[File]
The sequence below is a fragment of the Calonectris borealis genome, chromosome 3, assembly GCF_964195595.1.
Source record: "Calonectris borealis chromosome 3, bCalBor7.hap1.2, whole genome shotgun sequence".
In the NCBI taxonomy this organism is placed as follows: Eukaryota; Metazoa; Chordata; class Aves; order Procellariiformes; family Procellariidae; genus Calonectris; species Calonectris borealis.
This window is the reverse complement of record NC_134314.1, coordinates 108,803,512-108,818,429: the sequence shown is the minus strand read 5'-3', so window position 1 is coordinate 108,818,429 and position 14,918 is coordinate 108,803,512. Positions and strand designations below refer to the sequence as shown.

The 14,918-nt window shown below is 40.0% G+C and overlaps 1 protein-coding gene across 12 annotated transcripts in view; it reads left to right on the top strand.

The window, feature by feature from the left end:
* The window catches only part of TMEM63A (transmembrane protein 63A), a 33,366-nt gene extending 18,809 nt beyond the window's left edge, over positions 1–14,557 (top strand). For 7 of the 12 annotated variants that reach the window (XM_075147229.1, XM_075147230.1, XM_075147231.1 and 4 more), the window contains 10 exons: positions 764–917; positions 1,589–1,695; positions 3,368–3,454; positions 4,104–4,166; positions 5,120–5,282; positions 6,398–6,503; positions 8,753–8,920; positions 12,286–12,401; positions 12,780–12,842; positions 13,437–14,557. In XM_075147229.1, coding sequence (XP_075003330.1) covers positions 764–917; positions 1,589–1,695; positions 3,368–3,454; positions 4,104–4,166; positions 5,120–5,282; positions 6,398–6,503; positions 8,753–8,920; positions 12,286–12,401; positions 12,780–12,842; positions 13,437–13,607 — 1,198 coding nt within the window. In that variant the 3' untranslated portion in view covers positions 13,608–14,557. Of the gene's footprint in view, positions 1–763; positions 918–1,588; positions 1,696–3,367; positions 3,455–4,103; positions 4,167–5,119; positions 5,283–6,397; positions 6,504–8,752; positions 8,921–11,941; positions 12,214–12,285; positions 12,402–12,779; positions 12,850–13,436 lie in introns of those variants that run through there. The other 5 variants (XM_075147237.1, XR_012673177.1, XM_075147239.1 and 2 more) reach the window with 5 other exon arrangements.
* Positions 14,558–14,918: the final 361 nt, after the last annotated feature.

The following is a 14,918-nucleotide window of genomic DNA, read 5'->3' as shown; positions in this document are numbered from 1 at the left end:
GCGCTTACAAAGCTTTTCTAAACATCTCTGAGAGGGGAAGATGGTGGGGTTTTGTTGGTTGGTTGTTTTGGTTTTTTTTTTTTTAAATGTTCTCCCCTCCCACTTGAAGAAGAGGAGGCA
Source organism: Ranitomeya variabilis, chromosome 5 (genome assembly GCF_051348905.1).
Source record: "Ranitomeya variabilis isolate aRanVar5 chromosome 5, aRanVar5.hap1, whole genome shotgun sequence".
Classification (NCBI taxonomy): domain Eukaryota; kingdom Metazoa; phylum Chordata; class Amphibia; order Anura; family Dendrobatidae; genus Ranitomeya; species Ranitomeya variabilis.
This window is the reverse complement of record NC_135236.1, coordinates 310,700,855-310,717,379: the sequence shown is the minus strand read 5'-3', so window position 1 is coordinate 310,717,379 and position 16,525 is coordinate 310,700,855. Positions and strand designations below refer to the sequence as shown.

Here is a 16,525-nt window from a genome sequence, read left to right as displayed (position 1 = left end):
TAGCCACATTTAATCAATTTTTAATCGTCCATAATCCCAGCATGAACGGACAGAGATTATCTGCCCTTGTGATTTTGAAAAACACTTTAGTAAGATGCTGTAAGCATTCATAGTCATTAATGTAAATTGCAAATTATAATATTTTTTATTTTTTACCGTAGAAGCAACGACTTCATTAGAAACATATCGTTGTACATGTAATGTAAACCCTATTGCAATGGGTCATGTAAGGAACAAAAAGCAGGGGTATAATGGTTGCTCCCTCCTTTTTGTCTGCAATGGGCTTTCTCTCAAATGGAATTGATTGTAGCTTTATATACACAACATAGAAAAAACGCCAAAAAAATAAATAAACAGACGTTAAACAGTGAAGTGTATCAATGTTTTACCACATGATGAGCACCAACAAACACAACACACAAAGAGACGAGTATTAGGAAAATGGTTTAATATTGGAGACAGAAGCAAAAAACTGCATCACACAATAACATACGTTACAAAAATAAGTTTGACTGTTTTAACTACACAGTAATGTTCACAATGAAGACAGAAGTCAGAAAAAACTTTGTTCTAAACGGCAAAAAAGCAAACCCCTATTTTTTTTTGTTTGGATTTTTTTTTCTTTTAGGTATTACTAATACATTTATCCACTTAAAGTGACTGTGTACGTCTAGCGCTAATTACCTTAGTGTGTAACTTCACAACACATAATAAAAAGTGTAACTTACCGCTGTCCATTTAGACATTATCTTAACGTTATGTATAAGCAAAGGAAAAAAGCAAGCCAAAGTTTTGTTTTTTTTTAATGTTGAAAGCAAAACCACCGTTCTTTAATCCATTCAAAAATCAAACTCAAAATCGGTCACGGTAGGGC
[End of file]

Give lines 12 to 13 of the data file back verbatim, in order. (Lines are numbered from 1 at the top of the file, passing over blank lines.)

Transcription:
Source record: "Ranitomeya variabilis isolate aRanVar5 chromosome 5, aRanVar5.hap1, whole genome shotgun sequence".
Classification (NCBI taxonomy): domain Eukaryota; kingdom Metazoa; phylum Chordata; class Amphibia; order Anura; family Dendrobatidae; genus Ranitomeya; species Ranitomeya variabilis.